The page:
If you are paying someone to teach you to drive, they must be approved and registered with the Driving Standards Agency (DSA). Only a registered approved driving instructor (ADI) can charge money for teaching you to drive.

Recent surveys indicate that nine in ten learners who passed both theory and practical tests first time were taught by an instructor. A fully qualified approved driving instructor (ADI) must display a green certificate on the windscreen of the car while teaching you. Some trainee driving instructors are granted a licence so they can gain experience before their qualifying examination. In this case, the trainee driving instructor must display a pink certificate on the windscreen.

DSA is responsible for maintaining and checking the standards of all approved driving instructors (ADI), who to qualify must:

  • have held a full driving licence for at least four years
  • pass a much tougher theory test than the one learner drivers take
  • pass a strict driving test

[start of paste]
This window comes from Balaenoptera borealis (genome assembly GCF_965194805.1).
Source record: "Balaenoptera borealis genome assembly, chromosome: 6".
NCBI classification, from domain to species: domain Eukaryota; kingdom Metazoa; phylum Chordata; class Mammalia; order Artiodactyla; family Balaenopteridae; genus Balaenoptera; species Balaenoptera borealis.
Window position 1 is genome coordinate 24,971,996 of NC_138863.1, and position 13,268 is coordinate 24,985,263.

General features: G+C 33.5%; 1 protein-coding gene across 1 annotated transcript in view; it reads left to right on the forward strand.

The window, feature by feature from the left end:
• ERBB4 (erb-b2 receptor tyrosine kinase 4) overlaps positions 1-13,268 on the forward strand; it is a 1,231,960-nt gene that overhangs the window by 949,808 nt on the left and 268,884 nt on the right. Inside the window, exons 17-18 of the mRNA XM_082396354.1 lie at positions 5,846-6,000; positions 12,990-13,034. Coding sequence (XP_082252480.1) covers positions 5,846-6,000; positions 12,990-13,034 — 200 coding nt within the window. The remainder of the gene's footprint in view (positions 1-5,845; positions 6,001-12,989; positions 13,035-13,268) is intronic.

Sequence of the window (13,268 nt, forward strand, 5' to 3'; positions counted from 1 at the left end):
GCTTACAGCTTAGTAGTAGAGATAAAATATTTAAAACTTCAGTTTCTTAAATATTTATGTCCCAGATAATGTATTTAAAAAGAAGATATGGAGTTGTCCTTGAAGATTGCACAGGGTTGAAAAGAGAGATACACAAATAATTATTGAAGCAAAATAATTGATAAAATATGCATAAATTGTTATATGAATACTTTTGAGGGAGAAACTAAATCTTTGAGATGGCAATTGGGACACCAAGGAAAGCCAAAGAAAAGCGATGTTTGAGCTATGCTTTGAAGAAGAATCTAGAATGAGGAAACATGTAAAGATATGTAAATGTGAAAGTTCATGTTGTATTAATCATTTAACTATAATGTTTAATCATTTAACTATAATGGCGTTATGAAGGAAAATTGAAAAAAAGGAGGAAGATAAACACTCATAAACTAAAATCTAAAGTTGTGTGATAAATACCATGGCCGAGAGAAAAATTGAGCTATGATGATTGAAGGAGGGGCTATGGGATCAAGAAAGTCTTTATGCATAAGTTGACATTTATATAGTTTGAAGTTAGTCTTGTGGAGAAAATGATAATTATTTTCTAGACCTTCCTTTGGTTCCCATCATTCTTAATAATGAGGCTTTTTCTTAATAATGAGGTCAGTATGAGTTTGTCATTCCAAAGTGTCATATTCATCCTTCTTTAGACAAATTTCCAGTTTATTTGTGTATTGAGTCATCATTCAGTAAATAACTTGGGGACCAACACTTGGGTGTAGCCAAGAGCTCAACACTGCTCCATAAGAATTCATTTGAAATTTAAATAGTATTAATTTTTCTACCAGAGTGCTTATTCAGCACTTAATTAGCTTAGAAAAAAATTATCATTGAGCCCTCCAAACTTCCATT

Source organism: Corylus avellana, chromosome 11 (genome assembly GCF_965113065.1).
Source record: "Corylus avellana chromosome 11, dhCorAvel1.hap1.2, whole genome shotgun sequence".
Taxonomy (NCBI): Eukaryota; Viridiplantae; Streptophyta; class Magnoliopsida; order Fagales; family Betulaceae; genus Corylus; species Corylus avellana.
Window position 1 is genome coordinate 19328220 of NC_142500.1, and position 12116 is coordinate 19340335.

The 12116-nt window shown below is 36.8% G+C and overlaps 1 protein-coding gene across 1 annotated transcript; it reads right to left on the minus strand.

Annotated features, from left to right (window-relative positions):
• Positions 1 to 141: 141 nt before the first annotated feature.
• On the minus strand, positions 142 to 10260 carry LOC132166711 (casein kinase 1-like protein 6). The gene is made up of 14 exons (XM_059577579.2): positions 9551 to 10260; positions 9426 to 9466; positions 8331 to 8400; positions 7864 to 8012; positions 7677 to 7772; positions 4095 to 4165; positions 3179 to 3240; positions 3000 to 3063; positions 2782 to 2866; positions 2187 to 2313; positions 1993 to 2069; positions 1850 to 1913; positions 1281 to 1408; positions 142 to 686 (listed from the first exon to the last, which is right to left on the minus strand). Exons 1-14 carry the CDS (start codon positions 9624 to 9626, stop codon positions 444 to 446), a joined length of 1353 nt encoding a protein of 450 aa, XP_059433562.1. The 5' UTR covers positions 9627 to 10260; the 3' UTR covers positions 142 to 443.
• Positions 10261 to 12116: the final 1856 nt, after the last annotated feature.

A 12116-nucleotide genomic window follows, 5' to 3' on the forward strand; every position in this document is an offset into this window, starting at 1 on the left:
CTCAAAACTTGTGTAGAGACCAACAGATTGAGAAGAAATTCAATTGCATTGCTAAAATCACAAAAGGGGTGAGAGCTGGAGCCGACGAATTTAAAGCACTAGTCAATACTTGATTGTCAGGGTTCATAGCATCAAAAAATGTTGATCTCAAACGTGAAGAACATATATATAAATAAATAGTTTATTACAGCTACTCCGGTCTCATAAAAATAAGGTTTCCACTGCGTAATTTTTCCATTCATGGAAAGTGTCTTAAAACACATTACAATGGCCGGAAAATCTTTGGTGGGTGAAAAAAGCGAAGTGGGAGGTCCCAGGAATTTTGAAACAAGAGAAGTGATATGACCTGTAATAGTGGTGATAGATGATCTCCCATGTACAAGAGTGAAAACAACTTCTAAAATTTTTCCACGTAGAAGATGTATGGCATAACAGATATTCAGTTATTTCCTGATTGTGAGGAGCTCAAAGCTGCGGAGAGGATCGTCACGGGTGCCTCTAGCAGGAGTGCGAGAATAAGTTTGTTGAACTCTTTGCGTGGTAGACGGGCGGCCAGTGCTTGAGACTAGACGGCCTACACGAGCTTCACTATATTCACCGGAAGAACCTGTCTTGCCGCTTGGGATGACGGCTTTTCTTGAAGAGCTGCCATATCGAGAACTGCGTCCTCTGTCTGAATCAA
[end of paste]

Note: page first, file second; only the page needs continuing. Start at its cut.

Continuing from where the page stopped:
• reach and keep up a high standard of instruction. The standard of tuition given by the ADI is regularly checked by a supervising examiner from DSA
  • be registered with DSA
  • display an ADI identification certificate on the windscreen of the tuition vehicle.

    You should take advice from your ADI on:

    • all aspects of driving
    • what books to read
    • when to take your test
    • how to practice

    DSA, as a government agency, is not allowed to recommend an instructor. We suggest that you ask friends and relatives to recommend someone they know. You could also look in a local business directory for ADIs in your area. Try and choose an instructor who:

    • has a good reputation
    • is reliable and punctual
    • has a car that suits you

Uk Licence Holders

UK licence holders

You will need to take a theory test if you want a licence for a new category of vehicle, for example, if you have a car licence and you want a motorcycle licence you will need to take a theory test.

If, however, you want to upgrade within a vehicle category you will not normally need to take a theory test, for example, if you have a full automatic car licence and you want a manual car licence you will not have to take a theory test.

It is your responsibility to make sure you have the correct licence for the vehicle you are driving. If you are unsure if you need to take a theory test please contact the Driving Standards Agency (DSA) or the Driver and Vehicle Licensing Agency (DVLA).